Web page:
The aims of this study were to determine whether lesion features appear differently on panoramic radiography (PAN) and cone beam computed tomography (CBCT), and whether the use of CBCT affects diagnostic accuracy and observers' confidence in comparison with PAN.Study Design.
Three oral and maxillofacial radiologists reviewed 33 sets of PAN images and CBCT volumes of biopsy-proven lesions. They described 12 different lesion features and provided up to 3 ranked differential diagnoses, as well as their confidence with respect to those diagnoses. Their confidence was weighted by the rank at which the correct diagnosis was provided.Results.
Odds ratios (ORs) were statistically significant for border definition (OR = 5.45; P = .004), continuity of border cortication (OR = 0.34; P = .035), effect on neurovascular canals (OR = 6.38; P = .043), expansion (OR = 18.56; P < .001), cortical thinning (OR = 30.22; P < .001), and cortical destruction (OR = 9.80; P < .001). There was no association between the 2 modalities and the rank at which the correct differential diagnoses were made or the observers' weighted confidence.Conclusions.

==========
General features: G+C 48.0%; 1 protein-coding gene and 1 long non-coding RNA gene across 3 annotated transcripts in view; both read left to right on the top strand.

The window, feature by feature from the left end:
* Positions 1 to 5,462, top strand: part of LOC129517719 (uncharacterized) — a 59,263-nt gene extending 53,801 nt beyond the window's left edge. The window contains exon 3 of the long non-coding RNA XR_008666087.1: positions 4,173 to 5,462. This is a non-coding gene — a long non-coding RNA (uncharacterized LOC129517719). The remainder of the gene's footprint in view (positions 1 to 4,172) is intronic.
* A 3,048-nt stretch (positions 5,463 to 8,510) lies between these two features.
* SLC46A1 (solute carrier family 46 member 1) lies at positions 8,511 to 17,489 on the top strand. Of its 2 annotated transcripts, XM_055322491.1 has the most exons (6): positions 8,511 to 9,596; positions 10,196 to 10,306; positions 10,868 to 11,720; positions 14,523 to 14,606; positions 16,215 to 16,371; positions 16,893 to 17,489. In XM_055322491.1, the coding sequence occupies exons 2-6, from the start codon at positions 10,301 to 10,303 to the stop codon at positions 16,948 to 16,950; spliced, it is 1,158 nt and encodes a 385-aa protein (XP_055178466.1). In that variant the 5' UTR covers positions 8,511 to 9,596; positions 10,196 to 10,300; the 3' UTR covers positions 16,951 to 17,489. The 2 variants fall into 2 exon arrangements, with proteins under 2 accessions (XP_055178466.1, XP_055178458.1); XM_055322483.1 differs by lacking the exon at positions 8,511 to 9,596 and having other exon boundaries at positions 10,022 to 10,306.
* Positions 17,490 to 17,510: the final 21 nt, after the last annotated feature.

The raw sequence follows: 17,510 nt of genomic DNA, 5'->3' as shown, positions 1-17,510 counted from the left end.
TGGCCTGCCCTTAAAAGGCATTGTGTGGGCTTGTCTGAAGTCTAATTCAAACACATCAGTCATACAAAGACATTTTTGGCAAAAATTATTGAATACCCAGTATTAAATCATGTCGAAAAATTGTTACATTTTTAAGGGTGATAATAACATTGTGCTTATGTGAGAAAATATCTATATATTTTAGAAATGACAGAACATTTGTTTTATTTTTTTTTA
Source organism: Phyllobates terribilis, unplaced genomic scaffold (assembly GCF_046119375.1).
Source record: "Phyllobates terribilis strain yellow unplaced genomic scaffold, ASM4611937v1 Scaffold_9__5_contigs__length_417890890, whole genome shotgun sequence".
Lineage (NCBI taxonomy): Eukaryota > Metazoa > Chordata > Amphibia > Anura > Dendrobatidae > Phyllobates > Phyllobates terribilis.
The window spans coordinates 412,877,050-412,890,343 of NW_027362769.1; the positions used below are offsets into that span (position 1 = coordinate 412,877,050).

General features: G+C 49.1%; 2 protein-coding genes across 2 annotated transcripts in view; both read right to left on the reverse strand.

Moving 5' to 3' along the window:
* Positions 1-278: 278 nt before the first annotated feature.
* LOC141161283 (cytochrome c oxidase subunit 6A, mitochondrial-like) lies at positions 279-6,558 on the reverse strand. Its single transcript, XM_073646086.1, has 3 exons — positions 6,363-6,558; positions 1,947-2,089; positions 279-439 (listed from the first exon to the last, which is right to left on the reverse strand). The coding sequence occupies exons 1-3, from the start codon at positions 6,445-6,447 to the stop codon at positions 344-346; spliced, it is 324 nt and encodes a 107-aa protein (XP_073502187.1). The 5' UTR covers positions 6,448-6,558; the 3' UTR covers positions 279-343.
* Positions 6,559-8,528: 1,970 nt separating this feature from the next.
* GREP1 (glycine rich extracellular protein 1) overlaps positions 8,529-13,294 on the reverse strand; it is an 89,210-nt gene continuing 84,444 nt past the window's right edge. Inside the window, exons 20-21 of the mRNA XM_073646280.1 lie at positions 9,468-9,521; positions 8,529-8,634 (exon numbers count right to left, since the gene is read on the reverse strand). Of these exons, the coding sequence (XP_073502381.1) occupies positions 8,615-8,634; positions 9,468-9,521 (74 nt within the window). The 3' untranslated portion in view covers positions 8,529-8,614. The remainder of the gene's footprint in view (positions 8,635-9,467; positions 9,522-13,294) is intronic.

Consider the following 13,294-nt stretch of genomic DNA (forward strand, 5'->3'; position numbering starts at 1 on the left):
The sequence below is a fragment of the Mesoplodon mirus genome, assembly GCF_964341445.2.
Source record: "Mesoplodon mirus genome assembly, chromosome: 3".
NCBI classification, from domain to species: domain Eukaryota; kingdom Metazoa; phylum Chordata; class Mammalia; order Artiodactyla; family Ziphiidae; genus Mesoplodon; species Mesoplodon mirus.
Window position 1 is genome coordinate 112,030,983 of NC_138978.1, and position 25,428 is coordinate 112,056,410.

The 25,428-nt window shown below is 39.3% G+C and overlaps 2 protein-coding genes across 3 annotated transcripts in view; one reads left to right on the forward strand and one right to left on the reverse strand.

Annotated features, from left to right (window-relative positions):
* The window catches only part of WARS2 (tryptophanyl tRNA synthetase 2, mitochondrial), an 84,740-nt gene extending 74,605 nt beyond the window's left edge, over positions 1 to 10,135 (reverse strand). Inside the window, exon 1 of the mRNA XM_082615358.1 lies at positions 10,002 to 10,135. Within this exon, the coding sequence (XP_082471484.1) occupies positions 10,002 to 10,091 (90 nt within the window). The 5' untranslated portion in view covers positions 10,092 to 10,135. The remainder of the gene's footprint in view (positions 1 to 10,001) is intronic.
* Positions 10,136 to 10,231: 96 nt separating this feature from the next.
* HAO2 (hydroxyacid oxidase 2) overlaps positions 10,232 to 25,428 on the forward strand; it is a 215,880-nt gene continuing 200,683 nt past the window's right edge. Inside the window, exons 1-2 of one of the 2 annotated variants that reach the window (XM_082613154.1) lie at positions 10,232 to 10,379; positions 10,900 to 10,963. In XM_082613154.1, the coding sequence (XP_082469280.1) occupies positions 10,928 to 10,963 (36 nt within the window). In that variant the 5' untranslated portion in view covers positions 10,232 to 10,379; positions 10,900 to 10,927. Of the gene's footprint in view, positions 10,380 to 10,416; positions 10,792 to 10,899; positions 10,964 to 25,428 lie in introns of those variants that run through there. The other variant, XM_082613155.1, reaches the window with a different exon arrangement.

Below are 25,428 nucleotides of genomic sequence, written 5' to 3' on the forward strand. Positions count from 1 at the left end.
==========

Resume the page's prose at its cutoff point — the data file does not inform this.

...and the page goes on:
Before acquiring a CBCT scan to aid in the diagnosis of an intraosseous lesion, clinicians should consider the diagnostic information that is expected to be gained. In this study, although there were differences between PAN and CBCT with respect to some lesion features, CBCT did not help improve diagnostic accuracy.